FIGS. 4A and 4B show an equivalent situation for untrimmed bursts A and C. The linear portion of the FIG. 4B curve, centered about (A-C)=0, is smaller than that of the trimmed burst pattern, but the useable, non-flat portion of the FIG. 4B curve extends over a larger radial displacement of the MR read element 19 relative to the disk. If a PES linearization method is used to re-linearize the PES within the drive servo loop, then the FIG. 4A untrimmed burst pattern has a larger useable region.

In some cases it may be useful to provide bands 40 of one or more reference tracks radially distributed across the storage area of disk 12. FIG. 5 shows e.g. 5 data track zones from an outside diameter (OD) of the disk 12 to an inside minimum usable diameter (ID) of the disk 12. In between OD and ID are e.g. six bands of reference tracks 40. A pattern of e.g. six reference tracks 40 is shown in FIG. 6B. While six reference tracks 40 are shown in FIG. 6B, other numbers of zones and reference tracks may be employed, it being generally understood that a greater number of zones is preferred over a fewer number of zones. The reference tracks 40 may include multiple sets of bursts, and the bursts may be longer than the final product bursts in order to improve PES signal to noise ratio. The reference tracks 40 are written with the aid of the servowriter 32 and enable the servo loop of the disk drive 100 to measure position error signal (PES) gain, reader to writer lateral offset across the disk, reader to writer circumferential offset, and reader width relative to writer width, for example. Also, as an alternative implementation of the present invention, it is practical to format and reserve e.g. one or more diskware data tracks 41 generally, but not necessarily, at the OD of the disk 12, for storing drive diskware which will be needed and executed during the self-servowriting operations at the self-scan station 52. Then, the drive 100 will self servowrite all of the servo bursts of tracks lying between the fully formatted diskware tracks 41 and the reference tracks 40 to create the final servo sector pattern 25. Once PES gain and write-to-read offset measurements are taken and used in deriving the self-written servo burst patterns 26, the reference servo tracks 40 may be converted into regular data tracks, since the completed disk drive 100 will be able to servo accurately at any track radial location, and the reference tracks 40 are no longer needed for disk drive servo operations.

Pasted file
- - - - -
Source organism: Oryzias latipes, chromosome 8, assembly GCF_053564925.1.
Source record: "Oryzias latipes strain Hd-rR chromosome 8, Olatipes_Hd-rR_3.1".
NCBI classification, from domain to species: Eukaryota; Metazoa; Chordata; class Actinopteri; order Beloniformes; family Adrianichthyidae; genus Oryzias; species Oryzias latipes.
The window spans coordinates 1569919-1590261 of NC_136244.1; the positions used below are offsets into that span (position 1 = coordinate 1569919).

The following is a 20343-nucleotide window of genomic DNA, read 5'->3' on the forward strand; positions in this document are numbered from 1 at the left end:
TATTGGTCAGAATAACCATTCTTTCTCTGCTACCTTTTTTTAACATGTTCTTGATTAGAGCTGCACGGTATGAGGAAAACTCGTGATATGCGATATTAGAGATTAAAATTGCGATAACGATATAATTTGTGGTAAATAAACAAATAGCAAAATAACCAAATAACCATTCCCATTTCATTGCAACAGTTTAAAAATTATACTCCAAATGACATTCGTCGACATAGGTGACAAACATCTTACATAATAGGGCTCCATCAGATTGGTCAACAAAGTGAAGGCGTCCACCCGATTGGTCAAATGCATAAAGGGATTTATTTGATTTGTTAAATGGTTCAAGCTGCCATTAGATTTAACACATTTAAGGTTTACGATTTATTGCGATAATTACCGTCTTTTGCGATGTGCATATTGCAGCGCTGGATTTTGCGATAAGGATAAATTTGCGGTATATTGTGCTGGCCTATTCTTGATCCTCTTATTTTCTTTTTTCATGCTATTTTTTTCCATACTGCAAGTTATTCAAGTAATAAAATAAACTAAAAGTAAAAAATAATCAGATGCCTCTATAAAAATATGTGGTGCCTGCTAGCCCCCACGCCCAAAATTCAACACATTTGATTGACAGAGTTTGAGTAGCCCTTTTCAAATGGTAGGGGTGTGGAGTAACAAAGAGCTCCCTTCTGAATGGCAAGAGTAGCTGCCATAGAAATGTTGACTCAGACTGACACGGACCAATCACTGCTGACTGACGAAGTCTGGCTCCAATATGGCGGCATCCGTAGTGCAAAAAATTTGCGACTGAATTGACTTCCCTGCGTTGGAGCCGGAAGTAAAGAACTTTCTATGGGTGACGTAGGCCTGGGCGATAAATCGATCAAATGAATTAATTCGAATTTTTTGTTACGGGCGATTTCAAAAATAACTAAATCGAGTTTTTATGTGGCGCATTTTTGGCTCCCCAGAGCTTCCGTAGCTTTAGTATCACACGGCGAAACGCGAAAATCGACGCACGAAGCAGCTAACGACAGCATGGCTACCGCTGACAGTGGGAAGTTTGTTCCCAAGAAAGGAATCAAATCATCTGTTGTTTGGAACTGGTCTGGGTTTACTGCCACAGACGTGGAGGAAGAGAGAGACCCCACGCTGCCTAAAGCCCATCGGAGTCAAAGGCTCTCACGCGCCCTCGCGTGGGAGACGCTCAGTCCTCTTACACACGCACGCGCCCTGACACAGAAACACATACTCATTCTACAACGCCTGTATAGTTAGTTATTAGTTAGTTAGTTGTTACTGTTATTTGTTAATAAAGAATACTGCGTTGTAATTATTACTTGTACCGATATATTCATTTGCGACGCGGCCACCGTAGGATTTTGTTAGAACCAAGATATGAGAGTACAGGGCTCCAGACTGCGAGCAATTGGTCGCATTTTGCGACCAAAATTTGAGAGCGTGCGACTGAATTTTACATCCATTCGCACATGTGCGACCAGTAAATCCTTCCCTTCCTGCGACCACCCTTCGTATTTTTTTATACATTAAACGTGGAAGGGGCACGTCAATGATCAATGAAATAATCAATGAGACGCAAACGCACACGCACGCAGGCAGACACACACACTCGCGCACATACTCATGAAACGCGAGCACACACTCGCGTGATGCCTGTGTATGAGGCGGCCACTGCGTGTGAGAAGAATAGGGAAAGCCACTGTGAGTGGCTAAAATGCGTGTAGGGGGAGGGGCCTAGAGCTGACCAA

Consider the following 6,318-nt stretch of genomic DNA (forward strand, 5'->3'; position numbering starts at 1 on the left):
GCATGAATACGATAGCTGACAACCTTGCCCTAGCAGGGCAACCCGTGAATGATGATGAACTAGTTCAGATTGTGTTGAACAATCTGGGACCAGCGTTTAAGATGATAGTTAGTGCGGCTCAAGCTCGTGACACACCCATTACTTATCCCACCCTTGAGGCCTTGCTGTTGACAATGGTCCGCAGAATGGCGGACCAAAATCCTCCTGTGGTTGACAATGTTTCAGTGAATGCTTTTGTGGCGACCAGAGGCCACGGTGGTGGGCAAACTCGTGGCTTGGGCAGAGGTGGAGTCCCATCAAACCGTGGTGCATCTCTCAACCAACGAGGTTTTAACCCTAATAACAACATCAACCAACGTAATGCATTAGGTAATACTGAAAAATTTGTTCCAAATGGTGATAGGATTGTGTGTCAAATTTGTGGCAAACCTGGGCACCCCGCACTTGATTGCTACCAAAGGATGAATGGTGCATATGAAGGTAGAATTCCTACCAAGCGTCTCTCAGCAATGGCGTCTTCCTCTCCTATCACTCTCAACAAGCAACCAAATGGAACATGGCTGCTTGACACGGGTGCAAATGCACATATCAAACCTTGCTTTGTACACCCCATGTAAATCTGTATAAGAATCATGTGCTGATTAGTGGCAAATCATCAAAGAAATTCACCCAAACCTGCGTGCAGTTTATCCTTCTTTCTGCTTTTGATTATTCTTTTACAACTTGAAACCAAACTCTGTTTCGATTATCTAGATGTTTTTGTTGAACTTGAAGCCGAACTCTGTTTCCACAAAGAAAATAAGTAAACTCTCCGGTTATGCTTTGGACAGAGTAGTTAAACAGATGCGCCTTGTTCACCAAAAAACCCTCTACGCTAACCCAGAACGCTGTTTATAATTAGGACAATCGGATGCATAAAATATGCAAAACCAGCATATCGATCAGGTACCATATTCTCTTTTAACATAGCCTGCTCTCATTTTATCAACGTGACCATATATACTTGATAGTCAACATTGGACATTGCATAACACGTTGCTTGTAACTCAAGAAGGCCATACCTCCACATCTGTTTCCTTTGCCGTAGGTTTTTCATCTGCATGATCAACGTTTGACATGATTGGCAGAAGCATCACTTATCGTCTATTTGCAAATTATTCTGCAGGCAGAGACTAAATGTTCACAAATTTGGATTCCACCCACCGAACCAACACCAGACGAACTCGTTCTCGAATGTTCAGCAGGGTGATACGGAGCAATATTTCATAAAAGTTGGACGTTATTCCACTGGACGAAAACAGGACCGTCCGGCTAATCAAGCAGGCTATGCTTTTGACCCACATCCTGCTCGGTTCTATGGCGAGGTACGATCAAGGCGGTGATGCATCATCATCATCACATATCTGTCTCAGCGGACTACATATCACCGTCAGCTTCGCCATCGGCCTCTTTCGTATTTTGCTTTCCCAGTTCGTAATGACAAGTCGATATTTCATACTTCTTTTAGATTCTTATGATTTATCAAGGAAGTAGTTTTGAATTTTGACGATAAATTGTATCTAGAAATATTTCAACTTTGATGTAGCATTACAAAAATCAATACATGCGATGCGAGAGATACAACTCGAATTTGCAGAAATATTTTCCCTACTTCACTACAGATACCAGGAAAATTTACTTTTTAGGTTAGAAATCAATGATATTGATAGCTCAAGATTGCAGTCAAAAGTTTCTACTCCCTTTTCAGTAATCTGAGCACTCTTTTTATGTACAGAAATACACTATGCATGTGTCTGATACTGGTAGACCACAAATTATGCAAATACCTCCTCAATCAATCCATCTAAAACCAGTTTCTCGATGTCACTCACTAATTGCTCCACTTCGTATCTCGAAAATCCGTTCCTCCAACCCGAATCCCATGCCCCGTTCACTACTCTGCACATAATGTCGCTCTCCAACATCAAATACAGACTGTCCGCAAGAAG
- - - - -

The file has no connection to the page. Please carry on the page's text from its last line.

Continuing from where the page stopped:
FIG. 6A shows one example of a servo pattern comprising servo bursts 22 and phase-coherent digital information 23 written with the aid of the FIG. 1 servowriter 32 and the write element 17. Four nominal servo track centerline locations are shown, Servo Tk0, Servo Tk1, Servo Tk2, and Servo Tk3, and four nominal data track centerline locations are also shown, Data Tk0, Data Tk1, Data Tk2, and Data Tk3. In the FIG. 6A example, the servo track centerlines have a pitch, which is two thirds the pitch of the data tracks. The dotted horizontal lines of FIG. 6A represent progressive head position loci at one-third data track pitch. Each servo track has a pitch, which is two-thirds of the pitch of each data track in this present example. Selected loci may be followed by the writer element 17 during writing of the phase-coherent digital information 23 and the untrimmed servo bursts 22 under direct control of the servowriter 32. Complete servo-writing of each data track at the servo writer would require two passes of the writer element 17; however, in accordance with principles of the present invention, only one pass per servo track is required at the servowriter in order to write the initial burst patterns needed for self-writing the final patterns and any intermediate patterns that may be required. In practice, thousands of concentric tracks are typically defined from an outer diameter (OD) to an inner diameter (ID) of the disk 12.

In the FIG. 6A example, the write element 17 is slightly greater than two-thirds of the width of each data track Tk, and the reference servo burst pattern 22 most preferably comprises three “untrimmed” servo bursts A, B, and C, written during three passes across two adjacent data tracks. The final servo burst pattern, shown in FIG. 8, comprises a three pass-per-track, untrimmed six servo burst pattern. Each final product servo sector 25 preferably includes the servo-writer aided digital fields 23, the servowriter aided bursts A, B, C, of pattern 22, and the self-written servo bursts D, E and F of pattern 26. Alternatively, all of the servo bursts may be rewritten in self-scan in order to improve RRO, at the expense of additional time at the self-scan station.